Nine Days Wonder / Only The Dancers (2 on 1 CD) von Nine Days Wonder
|Künstler:||Nine Days Wonder|
|Titel:||Nine Days Wonder / Only The Dancers (2 on 1 CD)|
|Stil / Musikrichtung:||Krautrock|
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German Progressive Rock
2 original recordings on 1 CD:
- S/T (1971)
- Only the dancers (1975)
Walter Seyffer founded the group Nine Days' Wonder as early as 1966. Four years later, the line-up was: W. Seyffer (lead vocals, drums, percussion), John Earle (sax, flute, guitar, vocals, from Ireland), Rolf Henning (guitar, piano), Karl Mutschlechner (bass, from Austria) and Martin Roscoe (drums, from the UK). They recorded their first album in the Dierks Studio, January 1971 with the Hauke & Dierks team. This was a fine example of more bizarre German progressive rock, clearly inspired by King Crimson, Frank Zappa, Soft Machine, Traffic, Family and Deep Purple. They presented long, complex suites of heavy progressive riffing, jazz fusion, large amounts of free improvisation, neck-breaking shifts of tempo and general insanity on tracks like "Morning Spirit" and "Stomach's Choise".
A fine achievement, if a little difficult to get into. The original German issue of the album came in a green foam-rubber cover designed by Seyffer!!! It surely qualifies for the top ten list of the craziest sleeve designs ever made! John Earle's talented sax and flute work was particularly notable. When the original Nine Days' Wonder disbanded in 1972, he went to England and joined Gnidrolog (you can hear him on the classic album "Lady Lake"). Martin Roscoe drummed for a while in 2066 & Then. Seyffer joined Michael Bundt's band Medusa. In December 1972, this band suddenly turned out to be the new Nine Days' Wonder: Seyffer (vocals, percussion), Bundt (bass), Hans Frauenschuh (guitar), Freddie Munster (sax, keyboards) and Karl-Heinz Weiler (drums).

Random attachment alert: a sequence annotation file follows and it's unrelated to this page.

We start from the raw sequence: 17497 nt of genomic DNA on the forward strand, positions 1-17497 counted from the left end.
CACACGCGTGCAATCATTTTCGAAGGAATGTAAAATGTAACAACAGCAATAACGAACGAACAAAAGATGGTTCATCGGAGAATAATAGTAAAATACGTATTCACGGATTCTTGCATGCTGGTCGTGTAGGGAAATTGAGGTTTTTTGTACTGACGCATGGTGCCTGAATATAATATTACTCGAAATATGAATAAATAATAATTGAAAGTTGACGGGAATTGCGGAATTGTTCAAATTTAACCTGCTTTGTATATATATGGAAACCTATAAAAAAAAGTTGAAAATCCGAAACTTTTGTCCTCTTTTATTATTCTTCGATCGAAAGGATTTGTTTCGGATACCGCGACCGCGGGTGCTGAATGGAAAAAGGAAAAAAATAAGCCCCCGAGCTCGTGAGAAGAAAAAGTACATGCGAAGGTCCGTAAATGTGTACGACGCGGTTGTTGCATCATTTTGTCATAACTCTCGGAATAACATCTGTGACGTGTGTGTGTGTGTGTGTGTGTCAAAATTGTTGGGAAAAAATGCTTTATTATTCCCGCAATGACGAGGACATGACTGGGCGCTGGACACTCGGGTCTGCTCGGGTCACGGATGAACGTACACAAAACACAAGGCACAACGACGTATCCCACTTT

In July 1973, they recorded "We Never Lost Control", which, understandably, was totally different to the 1971 album: a 'straighter' progressive rock album comparable to other Hauke productions like Epsilon, Nektar or Message. In 1974, Nine Days' Wonder went through further changes and ended up as a quartet at last, consisting of Seyffer, Bundt, Rolf Henning (guitar, bass) and Sidhatta Gautama (drums). They recorded "Only The Dancers" in September 1974 in England with guests Dave Jackson (sax, flute, from Van den Graaf Generator) and Steve Robinson (keyboards, ex-2066 & Then). This was a much more straight rock song-oriented album, with tuneful and sophisticated compositions. The last incarnation of this unstable group was formed in the Summer of 1975: Seyffer & Gautama with Bernd Unger (guitar, vocals), Peter Oehler (guitar, vocals) and Rainer Saam (bass). Their album, "Sonnet To Billy Frost" (1976) was dismissed in the music press at the time of release, but has proved able to stand the test of time.
A kind of rock opera, it sounded strangely British (short, melodic up-beat rock songs with some linked musical themes and clever lyrics). After Nine Days' Wonder disbanded, Unger and Seyffer made three further albums together as Wintergarden.